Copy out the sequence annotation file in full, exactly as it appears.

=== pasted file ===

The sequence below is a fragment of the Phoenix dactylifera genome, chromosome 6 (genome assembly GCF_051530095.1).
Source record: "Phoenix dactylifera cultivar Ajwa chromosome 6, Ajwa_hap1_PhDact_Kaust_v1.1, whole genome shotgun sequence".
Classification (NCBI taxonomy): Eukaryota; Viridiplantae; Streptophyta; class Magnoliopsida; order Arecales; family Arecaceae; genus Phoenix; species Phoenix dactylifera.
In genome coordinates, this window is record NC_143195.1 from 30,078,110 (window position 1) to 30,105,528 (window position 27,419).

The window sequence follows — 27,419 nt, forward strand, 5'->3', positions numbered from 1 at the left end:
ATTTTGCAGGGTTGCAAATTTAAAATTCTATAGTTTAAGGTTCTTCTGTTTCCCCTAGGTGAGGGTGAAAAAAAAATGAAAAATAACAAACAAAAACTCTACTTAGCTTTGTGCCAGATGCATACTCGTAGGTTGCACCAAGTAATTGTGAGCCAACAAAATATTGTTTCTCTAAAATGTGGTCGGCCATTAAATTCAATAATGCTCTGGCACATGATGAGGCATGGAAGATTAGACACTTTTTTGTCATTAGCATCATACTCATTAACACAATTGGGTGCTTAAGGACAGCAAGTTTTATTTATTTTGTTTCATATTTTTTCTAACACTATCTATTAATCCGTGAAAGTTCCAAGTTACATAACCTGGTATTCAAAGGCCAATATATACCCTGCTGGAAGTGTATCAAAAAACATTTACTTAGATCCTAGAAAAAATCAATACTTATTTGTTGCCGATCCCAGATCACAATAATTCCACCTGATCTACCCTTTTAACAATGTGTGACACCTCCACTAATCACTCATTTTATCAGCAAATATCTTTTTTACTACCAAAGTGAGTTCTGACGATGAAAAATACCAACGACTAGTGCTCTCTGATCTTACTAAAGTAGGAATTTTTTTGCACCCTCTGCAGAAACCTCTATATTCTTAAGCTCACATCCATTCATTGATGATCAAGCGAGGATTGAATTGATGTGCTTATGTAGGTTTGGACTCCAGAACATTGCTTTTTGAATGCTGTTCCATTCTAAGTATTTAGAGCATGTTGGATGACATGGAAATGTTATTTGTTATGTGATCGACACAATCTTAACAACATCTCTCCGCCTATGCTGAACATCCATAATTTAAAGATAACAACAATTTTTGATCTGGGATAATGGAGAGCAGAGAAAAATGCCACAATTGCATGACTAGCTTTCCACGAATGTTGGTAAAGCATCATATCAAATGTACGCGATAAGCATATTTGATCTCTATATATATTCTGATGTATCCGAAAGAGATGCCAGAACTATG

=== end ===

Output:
The sequence below is a fragment of the Phoenix dactylifera genome, chromosome 6 (genome assembly GCF_051530095.1).
Source record: "Phoenix dactylifera cultivar Ajwa chromosome 6, Ajwa_hap1_PhDact_Kaust_v1.1, whole genome shotgun sequence".
Classification (NCBI taxonomy): Eukaryota; Viridiplantae; Streptophyta; class Magnoliopsida; order Arecales; family Arecaceae; genus Phoenix; species Phoenix dactylifera.
In genome coordinates, this window is record NC_143195.1 from 30,078,110 (window position 1) to 30,105,528 (window position 27,419).

The window sequence follows — 27,419 nt, forward strand, 5'->3', positions numbered from 1 at the left end:
ATTTTGCAGGGTTGCAAATTTAAAATTCTATAGTTTAAGGTTCTTCTGTTTCCCCTAGGTGAGGGTGAAAAAAAAATGAAAAATAACAAACAAAAACTCTACTTAGCTTTGTGCCAGATGCATACTCGTAGGTTGCACCAAGTAATTGTGAGCCAACAAAATATTGTTTCTCTAAAATGTGGTCGGCCATTAAATTCAATAATGCTCTGGCACATGATGAGGCATGGAAGATTAGACACTTTTTTGTCATTAGCATCATACTCATTAACACAATTGGGTGCTTAAGGACAGCAAGTTTTATTTATTTTGTTTCATATTTTTTCTAACACTATCTATTAATCCGTGAAAGTTCCAAGTTACATAACCTGGTATTCAAAGGCCAATATATACCCTGCTGGAAGTGTATCAAAAAACATTTACTTAGATCCTAGAAAAAATCAATACTTATTTGTTGCCGATCCCAGATCACAATAATTCCACCTGATCTACCCTTTTAACAATGTGTGACACCTCCACTAATCACTCATTTTATCAGCAAATATCTTTTTTACTACCAAAGTGAGTTCTGACGATGAAAAATACCAACGACTAGTGCTCTCTGATCTTACTAAAGTAGGAATTTTTTTGCACCCTCTGCAGAAACCTCTATATTCTTAAGCTCACATCCATTCATTGATGATCAAGCGAGGATTGAATTGATGTGCTTATGTAGGTTTGGACTCCAGAACATTGCTTTTTGAATGCTGTTCCATTCTAAGTATTTAGAGCATGTTGGATGACATGGAAATGTTATTTGTTATGTGATCGACACAATCTTAACAACATCTCTCCGCCTATGCTGAACATCCATAATTTAAAGATAACAACAATTTTTGATCTGGGATAATGGAGAGCAGAGAAAAATGCCACAATTGCATGACTAGCTTTCCACGAATGTTGGTAAAGCATCATATCAAATGTACGCGATAAGCATATTTGATCTCTATATATATTCTGATGTATCCGAAAGAGATGCCAGAACTATG